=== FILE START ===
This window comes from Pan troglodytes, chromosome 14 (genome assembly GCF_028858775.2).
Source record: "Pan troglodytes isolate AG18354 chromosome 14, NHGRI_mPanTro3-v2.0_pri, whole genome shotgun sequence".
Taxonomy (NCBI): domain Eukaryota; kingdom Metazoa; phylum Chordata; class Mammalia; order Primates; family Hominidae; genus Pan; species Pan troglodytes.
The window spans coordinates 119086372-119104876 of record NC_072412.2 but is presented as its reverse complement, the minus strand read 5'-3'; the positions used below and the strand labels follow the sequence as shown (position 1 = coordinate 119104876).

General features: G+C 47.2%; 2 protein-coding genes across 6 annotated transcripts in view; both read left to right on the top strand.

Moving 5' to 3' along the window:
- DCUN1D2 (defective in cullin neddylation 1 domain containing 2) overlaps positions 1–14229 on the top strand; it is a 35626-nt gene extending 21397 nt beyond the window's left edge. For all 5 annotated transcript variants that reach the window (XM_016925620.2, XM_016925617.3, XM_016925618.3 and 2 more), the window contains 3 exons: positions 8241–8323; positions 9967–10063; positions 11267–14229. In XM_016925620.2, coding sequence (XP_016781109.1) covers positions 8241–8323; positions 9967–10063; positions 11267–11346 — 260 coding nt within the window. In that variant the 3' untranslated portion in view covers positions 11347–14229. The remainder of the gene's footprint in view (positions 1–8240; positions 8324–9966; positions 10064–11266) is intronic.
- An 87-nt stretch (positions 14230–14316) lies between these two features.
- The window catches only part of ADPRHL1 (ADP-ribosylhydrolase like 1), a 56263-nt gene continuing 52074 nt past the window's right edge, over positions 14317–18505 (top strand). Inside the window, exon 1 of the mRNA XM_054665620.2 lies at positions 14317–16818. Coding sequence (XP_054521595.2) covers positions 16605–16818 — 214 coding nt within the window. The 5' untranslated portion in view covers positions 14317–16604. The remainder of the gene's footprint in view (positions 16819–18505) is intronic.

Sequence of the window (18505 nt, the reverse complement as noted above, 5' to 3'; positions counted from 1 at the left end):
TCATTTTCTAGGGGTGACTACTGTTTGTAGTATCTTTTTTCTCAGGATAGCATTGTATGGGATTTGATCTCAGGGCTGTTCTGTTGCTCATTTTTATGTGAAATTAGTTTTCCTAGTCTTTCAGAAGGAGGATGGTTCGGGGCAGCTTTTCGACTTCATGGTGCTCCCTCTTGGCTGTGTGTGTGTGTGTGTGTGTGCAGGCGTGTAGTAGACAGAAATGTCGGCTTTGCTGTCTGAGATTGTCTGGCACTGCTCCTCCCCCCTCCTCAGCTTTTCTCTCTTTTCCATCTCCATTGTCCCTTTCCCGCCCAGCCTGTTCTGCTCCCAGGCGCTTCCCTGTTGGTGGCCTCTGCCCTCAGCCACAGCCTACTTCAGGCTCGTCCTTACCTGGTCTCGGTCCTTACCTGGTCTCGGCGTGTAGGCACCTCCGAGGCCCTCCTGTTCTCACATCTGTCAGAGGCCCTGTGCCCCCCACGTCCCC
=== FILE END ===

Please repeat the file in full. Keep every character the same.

This window comes from Pan troglodytes, chromosome 14 (genome assembly GCF_028858775.2).
Source record: "Pan troglodytes isolate AG18354 chromosome 14, NHGRI_mPanTro3-v2.0_pri, whole genome shotgun sequence".
Taxonomy (NCBI): domain Eukaryota; kingdom Metazoa; phylum Chordata; class Mammalia; order Primates; family Hominidae; genus Pan; species Pan troglodytes.
The window spans coordinates 119086372-119104876 of record NC_072412.2 but is presented as its reverse complement, the minus strand read 5'-3'; the positions used below and the strand labels follow the sequence as shown (position 1 = coordinate 119104876).

General features: G+C 47.2%; 2 protein-coding genes across 6 annotated transcripts in view; both read left to right on the top strand.

Moving 5' to 3' along the window:
- DCUN1D2 (defective in cullin neddylation 1 domain containing 2) overlaps positions 1–14229 on the top strand; it is a 35626-nt gene extending 21397 nt beyond the window's left edge. For all 5 annotated transcript variants that reach the window (XM_016925620.2, XM_016925617.3, XM_016925618.3 and 2 more), the window contains 3 exons: positions 8241–8323; positions 9967–10063; positions 11267–14229. In XM_016925620.2, coding sequence (XP_016781109.1) covers positions 8241–8323; positions 9967–10063; positions 11267–11346 — 260 coding nt within the window. In that variant the 3' untranslated portion in view covers positions 11347–14229. The remainder of the gene's footprint in view (positions 1–8240; positions 8324–9966; positions 10064–11266) is intronic.
- An 87-nt stretch (positions 14230–14316) lies between these two features.
- The window catches only part of ADPRHL1 (ADP-ribosylhydrolase like 1), a 56263-nt gene continuing 52074 nt past the window's right edge, over positions 14317–18505 (top strand). Inside the window, exon 1 of the mRNA XM_054665620.2 lies at positions 14317–16818. Coding sequence (XP_054521595.2) covers positions 16605–16818 — 214 coding nt within the window. The 5' untranslated portion in view covers positions 14317–16604. The remainder of the gene's footprint in view (positions 16819–18505) is intronic.

Sequence of the window (18505 nt, the reverse complement as noted above, 5' to 3'; positions counted from 1 at the left end):
TCATTTTCTAGGGGTGACTACTGTTTGTAGTATCTTTTTTCTCAGGATAGCATTGTATGGGATTTGATCTCAGGGCTGTTCTGTTGCTCATTTTTATGTGAAATTAGTTTTCCTAGTCTTTCAGAAGGAGGATGGTTCGGGGCAGCTTTTCGACTTCATGGTGCTCCCTCTTGGCTGTGTGTGTGTGTGTGTGTGTGCAGGCGTGTAGTAGACAGAAATGTCGGCTTTGCTGTCTGAGATTGTCTGGCACTGCTCCTCCCCCCTCCTCAGCTTTTCTCTCTTTTCCATCTCCATTGTCCCTTTCCCGCCCAGCCTGTTCTGCTCCCAGGCGCTTCCCTGTTGGTGGCCTCTGCCCTCAGCCACAGCCTACTTCAGGCTCGTCCTTACCTGGTCTCGGTCCTTACCTGGTCTCGGCGTGTAGGCACCTCCGAGGCCCTCCTGTTCTCACATCTGTCAGAGGCCCTGTGCCCCCCACGTCCCC